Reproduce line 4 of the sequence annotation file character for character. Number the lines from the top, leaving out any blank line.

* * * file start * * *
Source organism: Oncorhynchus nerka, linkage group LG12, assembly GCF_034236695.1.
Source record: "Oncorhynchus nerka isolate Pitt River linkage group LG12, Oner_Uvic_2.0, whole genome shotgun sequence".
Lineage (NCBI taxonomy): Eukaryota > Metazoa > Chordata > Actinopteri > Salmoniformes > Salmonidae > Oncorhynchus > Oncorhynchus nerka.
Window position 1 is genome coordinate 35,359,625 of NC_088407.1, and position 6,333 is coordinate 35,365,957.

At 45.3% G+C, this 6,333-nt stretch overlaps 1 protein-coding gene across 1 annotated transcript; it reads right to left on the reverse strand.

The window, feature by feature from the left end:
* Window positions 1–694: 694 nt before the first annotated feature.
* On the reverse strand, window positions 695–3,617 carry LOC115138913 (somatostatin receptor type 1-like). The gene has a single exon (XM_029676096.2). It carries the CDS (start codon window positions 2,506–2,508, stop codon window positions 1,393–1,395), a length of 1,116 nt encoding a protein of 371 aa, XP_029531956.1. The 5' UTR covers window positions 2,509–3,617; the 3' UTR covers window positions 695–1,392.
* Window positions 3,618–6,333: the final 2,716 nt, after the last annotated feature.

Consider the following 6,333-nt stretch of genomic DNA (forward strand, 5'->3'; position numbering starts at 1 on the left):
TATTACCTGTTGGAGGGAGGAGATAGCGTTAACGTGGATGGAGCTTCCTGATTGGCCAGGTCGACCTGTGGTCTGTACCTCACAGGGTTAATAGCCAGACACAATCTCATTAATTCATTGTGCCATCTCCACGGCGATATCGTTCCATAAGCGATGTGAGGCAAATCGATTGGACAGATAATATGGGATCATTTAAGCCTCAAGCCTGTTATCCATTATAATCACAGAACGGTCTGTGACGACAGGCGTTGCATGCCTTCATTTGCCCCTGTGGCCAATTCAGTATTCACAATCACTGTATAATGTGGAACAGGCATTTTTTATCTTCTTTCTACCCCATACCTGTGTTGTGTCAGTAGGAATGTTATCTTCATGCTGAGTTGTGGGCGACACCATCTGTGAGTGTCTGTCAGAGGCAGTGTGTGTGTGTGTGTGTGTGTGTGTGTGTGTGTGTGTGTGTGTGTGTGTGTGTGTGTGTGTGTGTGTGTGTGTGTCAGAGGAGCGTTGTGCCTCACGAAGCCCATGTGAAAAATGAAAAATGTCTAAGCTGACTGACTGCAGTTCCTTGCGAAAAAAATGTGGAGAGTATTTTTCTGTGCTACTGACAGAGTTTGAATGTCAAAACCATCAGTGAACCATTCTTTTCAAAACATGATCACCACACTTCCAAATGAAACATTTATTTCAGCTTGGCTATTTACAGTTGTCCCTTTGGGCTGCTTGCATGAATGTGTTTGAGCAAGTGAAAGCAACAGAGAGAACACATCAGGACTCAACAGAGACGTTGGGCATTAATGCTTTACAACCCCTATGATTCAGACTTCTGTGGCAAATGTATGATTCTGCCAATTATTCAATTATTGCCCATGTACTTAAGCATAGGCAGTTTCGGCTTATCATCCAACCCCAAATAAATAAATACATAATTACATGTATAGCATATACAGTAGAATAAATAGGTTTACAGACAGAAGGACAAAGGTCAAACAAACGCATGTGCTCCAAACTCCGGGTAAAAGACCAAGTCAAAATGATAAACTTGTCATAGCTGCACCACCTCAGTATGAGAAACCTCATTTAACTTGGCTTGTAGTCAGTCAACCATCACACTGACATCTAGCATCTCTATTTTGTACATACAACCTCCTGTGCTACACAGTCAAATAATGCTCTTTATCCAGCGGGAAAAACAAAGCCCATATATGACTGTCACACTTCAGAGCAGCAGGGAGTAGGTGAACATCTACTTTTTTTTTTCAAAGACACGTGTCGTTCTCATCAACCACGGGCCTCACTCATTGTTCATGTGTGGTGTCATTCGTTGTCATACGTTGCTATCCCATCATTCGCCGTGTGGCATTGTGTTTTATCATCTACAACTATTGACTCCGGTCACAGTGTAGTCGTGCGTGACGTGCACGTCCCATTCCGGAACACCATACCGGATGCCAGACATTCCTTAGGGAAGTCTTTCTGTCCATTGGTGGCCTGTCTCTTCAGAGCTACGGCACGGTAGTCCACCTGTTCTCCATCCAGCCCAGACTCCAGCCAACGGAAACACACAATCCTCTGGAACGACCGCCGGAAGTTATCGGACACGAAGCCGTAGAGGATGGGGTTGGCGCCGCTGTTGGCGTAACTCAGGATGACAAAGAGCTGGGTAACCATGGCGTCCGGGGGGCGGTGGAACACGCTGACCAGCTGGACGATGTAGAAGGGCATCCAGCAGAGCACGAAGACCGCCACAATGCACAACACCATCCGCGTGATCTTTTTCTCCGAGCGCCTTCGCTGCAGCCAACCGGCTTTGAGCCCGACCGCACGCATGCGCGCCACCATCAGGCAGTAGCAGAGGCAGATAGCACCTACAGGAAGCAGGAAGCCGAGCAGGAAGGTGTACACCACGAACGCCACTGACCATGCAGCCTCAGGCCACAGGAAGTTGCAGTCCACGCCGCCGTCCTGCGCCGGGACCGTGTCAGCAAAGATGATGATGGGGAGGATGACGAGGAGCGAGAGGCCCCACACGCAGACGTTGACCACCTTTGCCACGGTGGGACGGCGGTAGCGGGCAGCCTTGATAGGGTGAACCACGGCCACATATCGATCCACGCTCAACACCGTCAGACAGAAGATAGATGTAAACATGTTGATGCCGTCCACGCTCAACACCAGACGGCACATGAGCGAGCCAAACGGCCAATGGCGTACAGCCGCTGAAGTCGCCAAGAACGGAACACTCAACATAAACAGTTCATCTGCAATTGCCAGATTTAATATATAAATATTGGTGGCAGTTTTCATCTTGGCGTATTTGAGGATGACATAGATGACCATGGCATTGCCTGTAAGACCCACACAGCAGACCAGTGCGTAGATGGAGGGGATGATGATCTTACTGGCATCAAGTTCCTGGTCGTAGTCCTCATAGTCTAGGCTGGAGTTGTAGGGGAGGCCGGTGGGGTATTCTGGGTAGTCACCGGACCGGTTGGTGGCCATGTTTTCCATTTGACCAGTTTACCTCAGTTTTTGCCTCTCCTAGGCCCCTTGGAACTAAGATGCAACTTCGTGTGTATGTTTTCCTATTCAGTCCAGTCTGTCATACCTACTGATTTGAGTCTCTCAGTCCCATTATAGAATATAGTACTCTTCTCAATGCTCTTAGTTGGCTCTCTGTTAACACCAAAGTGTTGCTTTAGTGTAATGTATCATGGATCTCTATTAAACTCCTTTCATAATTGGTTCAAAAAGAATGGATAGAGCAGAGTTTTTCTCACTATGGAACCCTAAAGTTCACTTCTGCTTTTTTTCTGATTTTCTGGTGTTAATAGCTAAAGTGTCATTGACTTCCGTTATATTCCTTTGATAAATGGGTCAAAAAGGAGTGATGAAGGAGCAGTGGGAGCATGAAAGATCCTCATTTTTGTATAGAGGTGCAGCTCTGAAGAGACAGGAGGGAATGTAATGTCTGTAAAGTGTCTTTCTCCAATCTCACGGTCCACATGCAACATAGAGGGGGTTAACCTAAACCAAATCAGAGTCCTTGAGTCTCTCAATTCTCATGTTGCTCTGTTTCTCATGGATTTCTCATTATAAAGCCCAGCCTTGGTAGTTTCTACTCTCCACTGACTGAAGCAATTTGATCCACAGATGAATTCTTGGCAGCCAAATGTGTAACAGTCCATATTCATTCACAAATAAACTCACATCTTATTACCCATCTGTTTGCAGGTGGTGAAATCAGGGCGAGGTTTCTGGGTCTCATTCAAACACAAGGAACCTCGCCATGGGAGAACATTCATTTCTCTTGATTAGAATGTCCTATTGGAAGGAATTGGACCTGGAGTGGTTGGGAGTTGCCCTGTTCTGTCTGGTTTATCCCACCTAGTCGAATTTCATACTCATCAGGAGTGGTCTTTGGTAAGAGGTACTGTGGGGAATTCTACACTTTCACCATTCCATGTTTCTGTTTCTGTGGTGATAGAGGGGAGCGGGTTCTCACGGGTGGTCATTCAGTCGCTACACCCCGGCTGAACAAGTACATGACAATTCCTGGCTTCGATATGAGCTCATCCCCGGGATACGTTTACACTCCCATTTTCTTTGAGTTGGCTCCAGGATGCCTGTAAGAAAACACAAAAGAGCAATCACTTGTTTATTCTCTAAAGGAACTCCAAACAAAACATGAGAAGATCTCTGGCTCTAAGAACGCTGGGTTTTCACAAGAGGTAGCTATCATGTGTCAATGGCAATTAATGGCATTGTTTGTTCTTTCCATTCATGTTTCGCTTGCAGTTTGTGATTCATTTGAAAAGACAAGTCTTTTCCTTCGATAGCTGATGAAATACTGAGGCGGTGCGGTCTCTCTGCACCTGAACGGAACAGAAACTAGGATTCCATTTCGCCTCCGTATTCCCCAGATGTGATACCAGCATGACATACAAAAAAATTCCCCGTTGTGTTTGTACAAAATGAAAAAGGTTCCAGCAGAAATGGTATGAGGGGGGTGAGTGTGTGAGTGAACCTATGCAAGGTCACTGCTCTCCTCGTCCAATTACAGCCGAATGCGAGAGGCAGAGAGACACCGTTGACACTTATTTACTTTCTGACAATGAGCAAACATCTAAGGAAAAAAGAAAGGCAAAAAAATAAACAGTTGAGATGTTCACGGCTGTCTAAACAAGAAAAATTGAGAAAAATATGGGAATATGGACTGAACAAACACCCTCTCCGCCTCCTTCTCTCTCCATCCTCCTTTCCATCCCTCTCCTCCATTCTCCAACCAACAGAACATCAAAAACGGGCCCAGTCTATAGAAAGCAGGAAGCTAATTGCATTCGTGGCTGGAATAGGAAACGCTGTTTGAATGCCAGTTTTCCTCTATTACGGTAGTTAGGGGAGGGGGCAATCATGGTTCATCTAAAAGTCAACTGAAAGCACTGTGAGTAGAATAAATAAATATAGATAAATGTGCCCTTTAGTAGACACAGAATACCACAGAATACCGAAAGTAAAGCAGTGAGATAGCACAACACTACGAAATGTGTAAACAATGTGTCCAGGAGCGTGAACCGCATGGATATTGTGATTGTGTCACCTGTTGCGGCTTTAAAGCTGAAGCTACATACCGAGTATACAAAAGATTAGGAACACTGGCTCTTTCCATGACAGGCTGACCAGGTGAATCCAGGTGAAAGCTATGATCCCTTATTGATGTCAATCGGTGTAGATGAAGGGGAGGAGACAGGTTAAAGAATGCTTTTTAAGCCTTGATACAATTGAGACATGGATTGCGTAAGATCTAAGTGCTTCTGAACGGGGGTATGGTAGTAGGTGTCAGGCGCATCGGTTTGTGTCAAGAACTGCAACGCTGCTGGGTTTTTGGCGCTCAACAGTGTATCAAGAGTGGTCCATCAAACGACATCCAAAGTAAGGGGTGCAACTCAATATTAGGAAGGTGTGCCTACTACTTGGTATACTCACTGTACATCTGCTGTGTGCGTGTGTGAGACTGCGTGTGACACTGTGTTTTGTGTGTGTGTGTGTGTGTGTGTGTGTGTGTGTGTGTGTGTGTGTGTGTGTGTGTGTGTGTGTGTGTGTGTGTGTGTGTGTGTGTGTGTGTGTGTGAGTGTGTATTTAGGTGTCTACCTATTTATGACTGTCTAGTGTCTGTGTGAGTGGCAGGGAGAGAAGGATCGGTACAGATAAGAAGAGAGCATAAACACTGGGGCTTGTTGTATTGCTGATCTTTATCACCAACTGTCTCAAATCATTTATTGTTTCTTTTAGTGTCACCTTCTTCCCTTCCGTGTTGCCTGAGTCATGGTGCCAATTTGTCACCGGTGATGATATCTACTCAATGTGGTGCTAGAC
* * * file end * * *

Window position 1 is genome coordinate 35,359,625 of NC_088407.1, and position 6,333 is coordinate 35,365,957.